Considering Adding Your Spouse to the Deed on Your House? Here’s Why This NYC Divorce Lawyer Might Advise You Otherwise
A recent Third Department case, Myers v. Myers, demonstrates the consequences which may befall a spouse who owns property prior to marriage and then transfers same into joint name in order to satisfy a mortgage lender’s requirement that the other spouse’s name appear on the deed, as well. As noted by an experienced NYC Divorce Lawyer, In Myers, the wife owned the marital residence prior to the marriage, but approximately five (5) years into the marriage, transferred it into joint name, consistent with the mortgage lender’s demands. The purpose of obtaining the mortgage was to consolidate debt.
In December 2011, the wife commenced an action for divorce. The parties resolved all issues of equitable distribution, save for the distribution of the marital residence. The wife claimed that the value of the residence at the time of transfer was approximately $165,000.00 – and she was entitled to a separate property credit.
The Supreme Court issued a Decision & Order that both the marital residence and the mortgage debt were to be divided equally between the parties. The wife appealed such Decision & Order. On appeal, the Third Department, while noting that its 2012 decision in Campfield v. Campfield (upon which the Supreme Court based its Decision & Order), did not necessarily require the result as determined by the Lower Court. The Appellate Division noted:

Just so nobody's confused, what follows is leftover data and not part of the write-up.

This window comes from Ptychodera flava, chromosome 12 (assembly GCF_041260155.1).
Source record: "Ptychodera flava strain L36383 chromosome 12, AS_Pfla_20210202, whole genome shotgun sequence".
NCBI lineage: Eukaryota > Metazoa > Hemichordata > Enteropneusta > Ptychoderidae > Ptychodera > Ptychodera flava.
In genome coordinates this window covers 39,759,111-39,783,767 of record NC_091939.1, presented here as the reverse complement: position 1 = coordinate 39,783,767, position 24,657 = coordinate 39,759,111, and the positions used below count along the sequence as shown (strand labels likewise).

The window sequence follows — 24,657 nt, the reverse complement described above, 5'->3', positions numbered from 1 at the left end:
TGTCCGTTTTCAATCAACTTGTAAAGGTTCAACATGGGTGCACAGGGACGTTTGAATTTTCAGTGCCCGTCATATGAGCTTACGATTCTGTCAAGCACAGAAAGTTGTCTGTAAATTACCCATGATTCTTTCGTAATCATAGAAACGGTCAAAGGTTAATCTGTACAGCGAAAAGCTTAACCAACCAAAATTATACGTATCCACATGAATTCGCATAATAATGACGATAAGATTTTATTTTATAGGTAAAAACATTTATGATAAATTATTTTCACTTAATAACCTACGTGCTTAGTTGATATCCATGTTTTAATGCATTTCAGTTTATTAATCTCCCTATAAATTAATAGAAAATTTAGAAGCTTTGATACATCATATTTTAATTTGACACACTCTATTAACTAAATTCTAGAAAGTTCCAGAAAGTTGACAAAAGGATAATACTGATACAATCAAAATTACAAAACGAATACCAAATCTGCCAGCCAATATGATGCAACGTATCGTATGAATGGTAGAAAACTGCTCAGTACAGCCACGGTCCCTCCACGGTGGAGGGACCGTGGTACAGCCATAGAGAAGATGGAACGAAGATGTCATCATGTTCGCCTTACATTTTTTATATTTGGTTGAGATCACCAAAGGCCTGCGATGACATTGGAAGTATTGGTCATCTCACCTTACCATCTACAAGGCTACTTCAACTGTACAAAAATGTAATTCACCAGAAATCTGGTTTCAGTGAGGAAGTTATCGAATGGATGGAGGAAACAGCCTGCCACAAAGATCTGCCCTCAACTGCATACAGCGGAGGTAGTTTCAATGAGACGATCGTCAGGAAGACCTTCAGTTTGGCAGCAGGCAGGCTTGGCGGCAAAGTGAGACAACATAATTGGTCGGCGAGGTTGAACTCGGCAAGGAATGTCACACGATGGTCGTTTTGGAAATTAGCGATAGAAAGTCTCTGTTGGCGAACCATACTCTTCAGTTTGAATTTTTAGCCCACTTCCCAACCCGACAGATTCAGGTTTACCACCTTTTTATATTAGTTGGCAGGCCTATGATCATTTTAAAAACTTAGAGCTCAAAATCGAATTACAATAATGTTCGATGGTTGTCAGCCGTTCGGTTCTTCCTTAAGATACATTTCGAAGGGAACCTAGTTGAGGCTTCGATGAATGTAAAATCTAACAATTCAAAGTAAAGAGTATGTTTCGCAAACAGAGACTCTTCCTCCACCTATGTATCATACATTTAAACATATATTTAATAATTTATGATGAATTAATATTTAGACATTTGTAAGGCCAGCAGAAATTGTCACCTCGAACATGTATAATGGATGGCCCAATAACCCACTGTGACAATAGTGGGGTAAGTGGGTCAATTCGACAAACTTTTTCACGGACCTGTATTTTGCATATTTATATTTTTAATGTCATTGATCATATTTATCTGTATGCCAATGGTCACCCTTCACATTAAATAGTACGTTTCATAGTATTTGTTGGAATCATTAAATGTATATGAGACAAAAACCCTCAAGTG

“…To the limited extent that Campfield may be read to limit a court’s discretion to award a separate property credit to a spouse, like the wife, who transmutes separate property into marital property without changing the nature of the property itself, it should no longer be followed.”
The Court also noted that the decision to award a separate property origination credit is a determination left to the sound discretion of the trial court. The facts of the case were determinative that a separate property origination credit was not strictly mandated. Moreover, the trial court did not abuse its discretion.
Any spouse thinking of transferring separate property into joint name should think seriously about doing so for fear of what may transpire in the event of a divorce.